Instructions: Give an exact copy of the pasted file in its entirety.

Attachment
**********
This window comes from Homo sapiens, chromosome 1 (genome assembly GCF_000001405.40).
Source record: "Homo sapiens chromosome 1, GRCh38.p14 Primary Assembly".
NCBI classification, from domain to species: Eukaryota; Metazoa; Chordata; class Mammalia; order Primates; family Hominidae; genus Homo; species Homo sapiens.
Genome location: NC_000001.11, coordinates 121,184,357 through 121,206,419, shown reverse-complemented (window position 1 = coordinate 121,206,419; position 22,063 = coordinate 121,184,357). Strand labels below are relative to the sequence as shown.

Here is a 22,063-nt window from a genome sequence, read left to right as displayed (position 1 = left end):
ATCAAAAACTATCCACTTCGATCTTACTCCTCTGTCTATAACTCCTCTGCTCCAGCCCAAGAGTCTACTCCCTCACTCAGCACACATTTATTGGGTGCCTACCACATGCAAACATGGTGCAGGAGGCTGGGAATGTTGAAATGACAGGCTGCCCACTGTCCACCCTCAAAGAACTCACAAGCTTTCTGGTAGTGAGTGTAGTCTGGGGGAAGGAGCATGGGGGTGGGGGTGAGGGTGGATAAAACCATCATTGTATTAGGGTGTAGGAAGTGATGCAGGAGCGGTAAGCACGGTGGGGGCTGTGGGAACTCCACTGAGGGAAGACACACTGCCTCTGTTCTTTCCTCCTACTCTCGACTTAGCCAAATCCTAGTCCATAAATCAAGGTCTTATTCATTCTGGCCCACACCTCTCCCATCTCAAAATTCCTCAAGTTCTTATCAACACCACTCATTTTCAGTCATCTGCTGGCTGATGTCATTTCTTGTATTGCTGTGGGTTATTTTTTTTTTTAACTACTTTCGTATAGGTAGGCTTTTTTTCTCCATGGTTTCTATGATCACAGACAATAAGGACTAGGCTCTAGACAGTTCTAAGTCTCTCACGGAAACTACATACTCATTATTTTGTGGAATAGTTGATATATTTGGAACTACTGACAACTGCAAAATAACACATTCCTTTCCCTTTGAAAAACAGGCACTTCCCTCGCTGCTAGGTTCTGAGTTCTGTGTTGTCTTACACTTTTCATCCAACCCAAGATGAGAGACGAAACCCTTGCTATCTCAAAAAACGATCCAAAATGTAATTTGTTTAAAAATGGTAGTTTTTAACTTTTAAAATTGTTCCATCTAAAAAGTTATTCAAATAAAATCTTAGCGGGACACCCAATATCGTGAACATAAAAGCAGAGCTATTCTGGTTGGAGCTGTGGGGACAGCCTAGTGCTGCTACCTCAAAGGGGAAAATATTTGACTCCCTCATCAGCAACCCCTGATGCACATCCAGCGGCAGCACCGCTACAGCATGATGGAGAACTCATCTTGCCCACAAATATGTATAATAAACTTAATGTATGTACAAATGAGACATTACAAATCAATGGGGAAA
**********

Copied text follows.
This window comes from Homo sapiens, chromosome 1 (genome assembly GCF_000001405.40).
Source record: "Homo sapiens chromosome 1, GRCh38.p14 Primary Assembly".
NCBI classification, from domain to species: Eukaryota; Metazoa; Chordata; class Mammalia; order Primates; family Hominidae; genus Homo; species Homo sapiens.
Genome location: NC_000001.11, coordinates 121,184,357 through 121,206,419, shown reverse-complemented (window position 1 = coordinate 121,206,419; position 22,063 = coordinate 121,184,357). Strand labels below are relative to the sequence as shown.

Here is a 22,063-nt window from a genome sequence, read left to right as displayed (position 1 = left end):
ATCAAAAACTATCCACTTCGATCTTACTCCTCTGTCTATAACTCCTCTGCTCCAGCCCAAGAGTCTACTCCCTCACTCAGCACACATTTATTGGGTGCCTACCACATGCAAACATGGTGCAGGAGGCTGGGAATGTTGAAATGACAGGCTGCCCACTGTCCACCCTCAAAGAACTCACAAGCTTTCTGGTAGTGAGTGTAGTCTGGGGGAAGGAGCATGGGGGTGGGGGTGAGGGTGGATAAAACCATCATTGTATTAGGGTGTAGGAAGTGATGCAGGAGCGGTAAGCACGGTGGGGGCTGTGGGAACTCCACTGAGGGAAGACACACTGCCTCTGTTCTTTCCTCCTACTCTCGACTTAGCCAAATCCTAGTCCATAAATCAAGGTCTTATTCATTCTGGCCCACACCTCTCCCATCTCAAAATTCCTCAAGTTCTTATCAACACCACTCATTTTCAGTCATCTGCTGGCTGATGTCATTTCTTGTATTGCTGTGGGTTATTTTTTTTTTTAACTACTTTCGTATAGGTAGGCTTTTTTTCTCCATGGTTTCTATGATCACAGACAATAAGGACTAGGCTCTAGACAGTTCTAAGTCTCTCACGGAAACTACATACTCATTATTTTGTGGAATAGTTGATATATTTGGAACTACTGACAACTGCAAAATAACACATTCCTTTCCCTTTGAAAAACAGGCACTTCCCTCGCTGCTAGGTTCTGAGTTCTGTGTTGTCTTACACTTTTCATCCAACCCAAGATGAGAGACGAAACCCTTGCTATCTCAAAAAACGATCCAAAATGTAATTTGTTTAAAAATGGTAGTTTTTAACTTTTAAAATTGTTCCATCTAAAAAGTTATTCAAATAAAATCTTAGCGGGACACCCAATATCGTGAACATAAAAGCAGAGCTATTCTGGTTGGAGCTGTGGGGACAGCCTAGTGCTGCTACCTCAAAGGGGAAAATATTTGACTCCCTCATCAGCAACCCCTGATGCACATCCAGCGGCAGCACCGCTACAGCATGATGGAGAACTCATCTTGCCCACAAATATGTATAATAAACTTAATGTATGTACAAATGAGACATTACAAATCAATGGGGAAA